10.In the present application, the applicants aver that the proceedings were delayed by the registry. Nevertheless, from the applicants’ own averment at paragraph 5 of the supporting affidavit, it is confirmed that the certified record of appeal was availed on 12th October 2022. This was within the stipulated timelines under Rule 84 of the Court of Appeal Rules. It is therefore not clear what other reason there was which barred the applicants from filing the record of appeal within the prescribed time.
11.Interestingly, the applicants again claim they were waiting for the certificate of delay. If this averment is correct, then there is no reason why this application was made in the first place. Afterall, a certificate of delay will cure what the applicants seek to cure through this application.
12.Considering the averments made by the applicants in support of this application, it becomes apparent that their application is founded on quicksand. Although the applicants have exhibited a notice of appeal, they now ask for leave to file another notice of appeal. They, however, have not advanced any plausible reason why the notice of appeal they now intend to file was not lodged within 14 days from the date of the judgment they wish to appeal. The alleged delay of procurement of proceedings cannot suffice as a reason for delaying the filing of a notice of appeal since the filing of a notice of appeal is never predicated on the availability of a copy of the proceedings. They cannot therefore say the lack of proceedings hindered them from lodging a notice of appeal.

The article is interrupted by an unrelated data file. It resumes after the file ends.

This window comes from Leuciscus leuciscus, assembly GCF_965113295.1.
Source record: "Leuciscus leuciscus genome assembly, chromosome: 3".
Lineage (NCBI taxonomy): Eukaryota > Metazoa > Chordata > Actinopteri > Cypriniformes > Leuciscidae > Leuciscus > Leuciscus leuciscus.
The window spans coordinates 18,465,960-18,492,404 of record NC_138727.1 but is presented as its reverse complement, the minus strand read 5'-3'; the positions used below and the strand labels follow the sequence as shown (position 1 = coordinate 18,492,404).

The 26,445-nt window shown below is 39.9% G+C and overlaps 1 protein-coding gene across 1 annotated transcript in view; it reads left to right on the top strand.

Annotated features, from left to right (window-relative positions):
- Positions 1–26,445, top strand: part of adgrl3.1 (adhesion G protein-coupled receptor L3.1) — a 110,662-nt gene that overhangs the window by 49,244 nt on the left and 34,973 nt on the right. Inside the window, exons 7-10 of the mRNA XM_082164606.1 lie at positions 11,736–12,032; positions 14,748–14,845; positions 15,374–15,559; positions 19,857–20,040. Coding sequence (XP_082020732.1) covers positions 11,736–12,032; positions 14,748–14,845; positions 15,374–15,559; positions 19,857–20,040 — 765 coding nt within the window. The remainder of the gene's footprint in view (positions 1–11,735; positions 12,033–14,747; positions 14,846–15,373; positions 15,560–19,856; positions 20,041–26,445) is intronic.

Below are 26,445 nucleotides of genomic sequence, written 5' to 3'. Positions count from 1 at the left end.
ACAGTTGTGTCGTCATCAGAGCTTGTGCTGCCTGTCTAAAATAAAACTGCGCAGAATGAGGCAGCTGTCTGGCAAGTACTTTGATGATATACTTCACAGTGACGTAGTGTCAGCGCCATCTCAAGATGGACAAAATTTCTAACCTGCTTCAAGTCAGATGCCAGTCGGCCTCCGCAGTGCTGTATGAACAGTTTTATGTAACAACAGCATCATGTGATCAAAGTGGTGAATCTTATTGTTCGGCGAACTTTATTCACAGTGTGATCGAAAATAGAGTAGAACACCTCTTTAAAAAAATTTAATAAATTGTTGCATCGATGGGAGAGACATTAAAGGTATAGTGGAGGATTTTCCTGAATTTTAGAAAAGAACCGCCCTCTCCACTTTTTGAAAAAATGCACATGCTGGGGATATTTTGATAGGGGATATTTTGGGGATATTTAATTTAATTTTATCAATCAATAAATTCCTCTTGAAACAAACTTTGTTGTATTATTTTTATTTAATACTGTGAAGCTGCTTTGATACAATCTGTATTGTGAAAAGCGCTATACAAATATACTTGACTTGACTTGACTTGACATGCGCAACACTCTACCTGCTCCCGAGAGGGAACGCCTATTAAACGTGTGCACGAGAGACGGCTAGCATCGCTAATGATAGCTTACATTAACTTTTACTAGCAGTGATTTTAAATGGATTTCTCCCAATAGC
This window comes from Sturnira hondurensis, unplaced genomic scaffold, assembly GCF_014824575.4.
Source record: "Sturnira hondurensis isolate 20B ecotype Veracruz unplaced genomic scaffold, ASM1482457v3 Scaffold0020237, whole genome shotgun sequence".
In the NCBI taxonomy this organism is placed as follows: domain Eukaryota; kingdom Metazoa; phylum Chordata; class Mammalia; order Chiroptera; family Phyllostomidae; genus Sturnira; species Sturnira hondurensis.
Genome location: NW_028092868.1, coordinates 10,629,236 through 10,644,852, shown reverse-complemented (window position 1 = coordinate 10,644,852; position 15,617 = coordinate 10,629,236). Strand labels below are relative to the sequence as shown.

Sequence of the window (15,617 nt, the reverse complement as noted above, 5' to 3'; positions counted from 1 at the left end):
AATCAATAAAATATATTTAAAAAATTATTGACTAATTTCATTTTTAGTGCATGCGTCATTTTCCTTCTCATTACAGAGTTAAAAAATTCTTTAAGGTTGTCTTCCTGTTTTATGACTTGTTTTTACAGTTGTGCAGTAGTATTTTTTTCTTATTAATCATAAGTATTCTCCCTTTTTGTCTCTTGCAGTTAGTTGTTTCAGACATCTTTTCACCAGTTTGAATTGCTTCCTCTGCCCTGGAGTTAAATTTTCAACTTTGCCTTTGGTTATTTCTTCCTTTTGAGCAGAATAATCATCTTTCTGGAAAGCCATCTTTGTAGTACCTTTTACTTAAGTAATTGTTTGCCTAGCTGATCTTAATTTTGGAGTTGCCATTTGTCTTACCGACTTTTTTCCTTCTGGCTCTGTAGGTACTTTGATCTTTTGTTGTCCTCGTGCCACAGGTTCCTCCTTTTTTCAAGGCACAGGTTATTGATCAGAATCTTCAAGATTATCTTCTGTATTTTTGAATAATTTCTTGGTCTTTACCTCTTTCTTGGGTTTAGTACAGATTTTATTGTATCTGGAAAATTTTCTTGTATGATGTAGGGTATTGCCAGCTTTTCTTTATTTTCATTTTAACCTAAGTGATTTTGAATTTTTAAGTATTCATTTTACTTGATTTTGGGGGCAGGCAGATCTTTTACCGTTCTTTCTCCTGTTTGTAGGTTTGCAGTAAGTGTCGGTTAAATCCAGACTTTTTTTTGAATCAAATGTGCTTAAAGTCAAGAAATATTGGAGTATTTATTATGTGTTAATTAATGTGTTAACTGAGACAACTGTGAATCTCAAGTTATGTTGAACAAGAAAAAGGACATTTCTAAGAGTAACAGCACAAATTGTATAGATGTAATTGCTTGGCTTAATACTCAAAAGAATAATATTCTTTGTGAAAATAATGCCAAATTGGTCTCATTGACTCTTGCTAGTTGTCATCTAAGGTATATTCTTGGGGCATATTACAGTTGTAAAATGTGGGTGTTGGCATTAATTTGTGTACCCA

13.For the reasons stated, I find that the application for extension of time for filing a notice of appeal and a record of appeal is without merit. I accordingly dismiss the notice of motion dated 26th April 2023 with costs of the application to the respondents.